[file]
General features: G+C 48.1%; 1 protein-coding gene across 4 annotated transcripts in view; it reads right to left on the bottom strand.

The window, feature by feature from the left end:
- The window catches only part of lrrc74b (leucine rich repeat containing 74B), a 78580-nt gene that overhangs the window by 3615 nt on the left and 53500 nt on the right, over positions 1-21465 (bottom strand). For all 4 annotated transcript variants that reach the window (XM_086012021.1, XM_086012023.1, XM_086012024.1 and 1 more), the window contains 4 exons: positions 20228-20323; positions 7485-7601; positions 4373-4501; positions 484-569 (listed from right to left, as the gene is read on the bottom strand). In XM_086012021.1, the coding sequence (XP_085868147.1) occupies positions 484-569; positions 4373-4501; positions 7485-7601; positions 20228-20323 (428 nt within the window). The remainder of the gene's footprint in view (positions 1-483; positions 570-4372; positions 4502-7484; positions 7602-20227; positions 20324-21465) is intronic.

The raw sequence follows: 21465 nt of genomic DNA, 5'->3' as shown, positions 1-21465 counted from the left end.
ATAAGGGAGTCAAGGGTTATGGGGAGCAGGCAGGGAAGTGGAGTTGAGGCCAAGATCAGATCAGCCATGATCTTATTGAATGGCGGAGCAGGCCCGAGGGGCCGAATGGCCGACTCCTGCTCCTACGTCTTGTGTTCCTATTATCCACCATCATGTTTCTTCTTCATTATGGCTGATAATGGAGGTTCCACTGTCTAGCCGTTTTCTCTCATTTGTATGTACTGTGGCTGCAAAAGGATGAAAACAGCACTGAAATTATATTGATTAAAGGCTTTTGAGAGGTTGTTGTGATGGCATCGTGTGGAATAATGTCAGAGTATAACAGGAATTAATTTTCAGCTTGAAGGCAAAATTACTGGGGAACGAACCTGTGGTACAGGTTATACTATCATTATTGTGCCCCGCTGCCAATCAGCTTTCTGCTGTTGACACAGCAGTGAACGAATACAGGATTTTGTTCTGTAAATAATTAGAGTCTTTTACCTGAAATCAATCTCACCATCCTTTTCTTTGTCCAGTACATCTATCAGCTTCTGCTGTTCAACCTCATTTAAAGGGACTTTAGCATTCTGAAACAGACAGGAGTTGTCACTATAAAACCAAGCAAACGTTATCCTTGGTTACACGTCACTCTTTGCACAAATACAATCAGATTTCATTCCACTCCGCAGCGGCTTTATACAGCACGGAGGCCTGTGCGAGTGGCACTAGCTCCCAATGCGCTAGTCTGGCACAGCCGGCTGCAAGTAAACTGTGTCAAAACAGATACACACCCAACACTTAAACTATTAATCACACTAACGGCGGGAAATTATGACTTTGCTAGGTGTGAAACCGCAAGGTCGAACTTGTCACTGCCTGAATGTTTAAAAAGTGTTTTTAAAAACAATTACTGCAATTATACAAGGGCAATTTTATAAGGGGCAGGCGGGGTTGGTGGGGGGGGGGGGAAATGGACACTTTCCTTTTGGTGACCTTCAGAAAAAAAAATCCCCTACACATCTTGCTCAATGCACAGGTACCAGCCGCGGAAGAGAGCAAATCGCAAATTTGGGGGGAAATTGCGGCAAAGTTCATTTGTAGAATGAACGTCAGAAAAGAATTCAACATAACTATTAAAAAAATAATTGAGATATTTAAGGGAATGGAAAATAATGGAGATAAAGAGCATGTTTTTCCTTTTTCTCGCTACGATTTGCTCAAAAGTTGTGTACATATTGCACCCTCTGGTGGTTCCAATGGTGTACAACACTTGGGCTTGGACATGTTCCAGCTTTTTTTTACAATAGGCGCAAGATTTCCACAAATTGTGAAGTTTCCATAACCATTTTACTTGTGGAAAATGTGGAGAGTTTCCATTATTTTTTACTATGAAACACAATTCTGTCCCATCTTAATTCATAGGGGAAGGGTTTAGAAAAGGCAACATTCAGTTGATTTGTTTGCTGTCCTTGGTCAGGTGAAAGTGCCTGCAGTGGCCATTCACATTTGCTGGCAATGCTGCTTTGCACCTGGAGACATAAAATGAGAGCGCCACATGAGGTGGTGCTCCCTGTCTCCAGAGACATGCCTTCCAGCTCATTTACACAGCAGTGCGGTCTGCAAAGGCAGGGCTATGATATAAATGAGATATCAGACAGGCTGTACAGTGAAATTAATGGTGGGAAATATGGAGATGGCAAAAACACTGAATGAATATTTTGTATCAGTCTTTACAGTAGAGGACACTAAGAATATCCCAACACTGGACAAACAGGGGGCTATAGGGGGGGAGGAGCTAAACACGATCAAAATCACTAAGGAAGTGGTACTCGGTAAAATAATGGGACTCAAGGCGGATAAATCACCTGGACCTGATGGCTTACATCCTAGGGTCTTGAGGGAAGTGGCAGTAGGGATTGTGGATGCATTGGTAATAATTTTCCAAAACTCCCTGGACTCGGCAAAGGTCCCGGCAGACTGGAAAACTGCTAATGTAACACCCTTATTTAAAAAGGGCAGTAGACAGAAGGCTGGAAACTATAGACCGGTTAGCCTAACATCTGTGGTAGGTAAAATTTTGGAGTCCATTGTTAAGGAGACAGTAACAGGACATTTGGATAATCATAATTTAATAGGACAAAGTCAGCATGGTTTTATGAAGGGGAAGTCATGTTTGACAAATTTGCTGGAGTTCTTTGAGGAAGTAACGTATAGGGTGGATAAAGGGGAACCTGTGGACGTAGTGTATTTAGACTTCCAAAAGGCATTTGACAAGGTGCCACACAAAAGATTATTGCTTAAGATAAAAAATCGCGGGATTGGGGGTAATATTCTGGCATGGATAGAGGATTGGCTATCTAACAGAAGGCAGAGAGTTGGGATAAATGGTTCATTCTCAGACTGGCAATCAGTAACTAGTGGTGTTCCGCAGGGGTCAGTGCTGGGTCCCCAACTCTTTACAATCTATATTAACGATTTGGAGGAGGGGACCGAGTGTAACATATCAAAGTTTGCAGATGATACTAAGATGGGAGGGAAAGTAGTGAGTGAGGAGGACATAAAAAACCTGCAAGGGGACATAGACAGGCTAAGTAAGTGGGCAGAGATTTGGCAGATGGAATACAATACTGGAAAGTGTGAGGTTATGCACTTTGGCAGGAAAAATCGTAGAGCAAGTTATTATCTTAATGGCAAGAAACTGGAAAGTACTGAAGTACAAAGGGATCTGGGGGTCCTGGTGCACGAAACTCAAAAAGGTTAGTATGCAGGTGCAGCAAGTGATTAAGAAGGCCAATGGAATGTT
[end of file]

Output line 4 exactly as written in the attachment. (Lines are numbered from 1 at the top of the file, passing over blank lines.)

The raw sequence follows: 21465 nt of genomic DNA, 5'->3' as shown, positions 1-21465 counted from the left end.